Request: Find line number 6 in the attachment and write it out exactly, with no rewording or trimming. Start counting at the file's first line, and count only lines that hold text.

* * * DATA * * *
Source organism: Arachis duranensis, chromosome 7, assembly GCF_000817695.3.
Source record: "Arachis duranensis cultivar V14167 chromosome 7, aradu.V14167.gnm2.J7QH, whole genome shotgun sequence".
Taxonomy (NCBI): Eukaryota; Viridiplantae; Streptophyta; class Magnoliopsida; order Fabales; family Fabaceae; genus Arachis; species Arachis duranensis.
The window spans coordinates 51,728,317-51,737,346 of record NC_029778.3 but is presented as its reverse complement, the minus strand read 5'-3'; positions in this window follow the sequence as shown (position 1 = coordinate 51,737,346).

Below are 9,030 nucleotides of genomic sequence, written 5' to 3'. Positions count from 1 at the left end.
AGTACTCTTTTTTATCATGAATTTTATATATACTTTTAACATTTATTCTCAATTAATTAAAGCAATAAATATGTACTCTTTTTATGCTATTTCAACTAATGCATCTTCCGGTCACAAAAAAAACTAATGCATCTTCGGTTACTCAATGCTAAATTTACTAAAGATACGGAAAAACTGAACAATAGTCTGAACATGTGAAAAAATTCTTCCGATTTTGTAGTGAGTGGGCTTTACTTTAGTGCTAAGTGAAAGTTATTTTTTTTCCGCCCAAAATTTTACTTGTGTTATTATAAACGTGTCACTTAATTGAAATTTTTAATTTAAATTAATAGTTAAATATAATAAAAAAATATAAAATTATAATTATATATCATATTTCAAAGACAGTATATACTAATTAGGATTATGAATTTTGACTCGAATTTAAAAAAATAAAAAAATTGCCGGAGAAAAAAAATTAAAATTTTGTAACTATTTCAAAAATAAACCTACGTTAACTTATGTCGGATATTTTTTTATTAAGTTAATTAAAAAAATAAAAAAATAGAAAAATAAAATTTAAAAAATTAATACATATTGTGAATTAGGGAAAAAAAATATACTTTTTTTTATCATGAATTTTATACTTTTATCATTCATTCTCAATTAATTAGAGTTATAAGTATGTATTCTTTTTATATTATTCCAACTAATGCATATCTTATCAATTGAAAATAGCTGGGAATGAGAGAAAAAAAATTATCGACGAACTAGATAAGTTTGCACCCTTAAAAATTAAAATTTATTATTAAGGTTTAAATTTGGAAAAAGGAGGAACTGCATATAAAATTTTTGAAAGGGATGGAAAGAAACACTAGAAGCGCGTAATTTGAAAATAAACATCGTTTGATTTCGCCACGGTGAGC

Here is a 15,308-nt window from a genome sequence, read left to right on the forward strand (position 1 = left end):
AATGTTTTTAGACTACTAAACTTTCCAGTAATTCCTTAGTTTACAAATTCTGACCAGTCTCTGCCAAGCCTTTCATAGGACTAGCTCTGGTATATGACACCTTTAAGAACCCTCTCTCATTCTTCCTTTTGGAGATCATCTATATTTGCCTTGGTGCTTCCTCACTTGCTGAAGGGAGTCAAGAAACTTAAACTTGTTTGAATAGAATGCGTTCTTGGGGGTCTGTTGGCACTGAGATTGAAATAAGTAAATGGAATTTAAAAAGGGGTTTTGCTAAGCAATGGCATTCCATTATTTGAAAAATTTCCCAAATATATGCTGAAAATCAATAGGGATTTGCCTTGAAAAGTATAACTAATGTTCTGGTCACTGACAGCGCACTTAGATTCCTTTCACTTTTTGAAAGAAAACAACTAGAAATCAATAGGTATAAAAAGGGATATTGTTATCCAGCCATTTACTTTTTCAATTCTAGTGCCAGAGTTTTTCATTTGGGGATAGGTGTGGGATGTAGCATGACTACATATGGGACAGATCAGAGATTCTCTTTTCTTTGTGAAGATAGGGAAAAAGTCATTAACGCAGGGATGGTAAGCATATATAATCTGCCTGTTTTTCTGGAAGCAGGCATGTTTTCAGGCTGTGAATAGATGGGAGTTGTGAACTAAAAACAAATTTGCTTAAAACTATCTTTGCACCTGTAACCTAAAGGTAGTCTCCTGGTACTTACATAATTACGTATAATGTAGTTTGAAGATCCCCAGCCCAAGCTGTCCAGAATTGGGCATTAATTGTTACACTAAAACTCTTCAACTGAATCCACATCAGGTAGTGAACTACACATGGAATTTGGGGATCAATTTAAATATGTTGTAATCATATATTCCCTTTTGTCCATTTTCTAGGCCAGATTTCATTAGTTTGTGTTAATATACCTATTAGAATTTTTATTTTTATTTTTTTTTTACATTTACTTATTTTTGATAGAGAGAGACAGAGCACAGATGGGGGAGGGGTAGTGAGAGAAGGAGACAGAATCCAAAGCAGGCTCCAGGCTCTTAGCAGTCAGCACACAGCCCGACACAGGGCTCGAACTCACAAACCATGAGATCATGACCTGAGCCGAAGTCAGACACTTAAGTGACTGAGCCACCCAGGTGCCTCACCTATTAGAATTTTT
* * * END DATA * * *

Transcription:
AGTACTCTTTTTTATCATGAATTTTATATATACTTTTAACATTTATTCTCAATTAATTAAAGCAATAAATATGTACTCTTTTTATGCTATTTCAACTAATGCATCTTCCGGTCACAAAAAAAACTAATGCATCTTCGGTTACTCAATGCTAAATTTACTAAAGATACGGAAAAACTGAACAATAGTCTGAACATGTGAAAAAATTCTTCCGATTTTGTAGTGAGTGGGCTTTACTTTAGTGCTAAGTGAAAGTTATTTTTTTTCCGCCCAAAATTTTACTTGTGTTATTATAAACGTGTCACTTAATTGAAATTTTTAATTTAAATTAATAGTTAAATATAATAAAAAAATATAAAATTATAATTATATATCATATTTCAAAGACAGTATATACTAATTAGGATTATGAATTTTGACTCGAATTTAAAAAAATAAAAAAATTGCCGGAGAAAAAAAATTAAAATTTTGTAACTATTTCAAAAATAAACCTACGTTAACTTATGTCGGATATTTTTTTATTAAGTTAATTAAAAAAATAAAAAAATAGAAAAATAAAATTTAAAAAATTAATACATATTGTGAATTAGGGAAAAAAAATATACTTTTTTTTATCATGAATTTTATACTTTTATCATTCATTCTCAATTAATTAGAGTTATAAGTATGTATTCTTTTTATATTATTCCAACTAATGCATATCTTATCAATTGAAAATAGCTGGGAATGAGAGAAAAAAAATTATCGACGAACTAGATAAGTTTGCACCCTTAAAAATTAAAATTTATTATTAAGGTTTAAATTTGGAAAAAGGAGGAACTGCATATAAAATTTTTGAAAGGGATGGAAAGAAACACTAGAAGCGCGTAATTTGAAAATAAACATCGTTTGATTTCGCCACGGTGAGC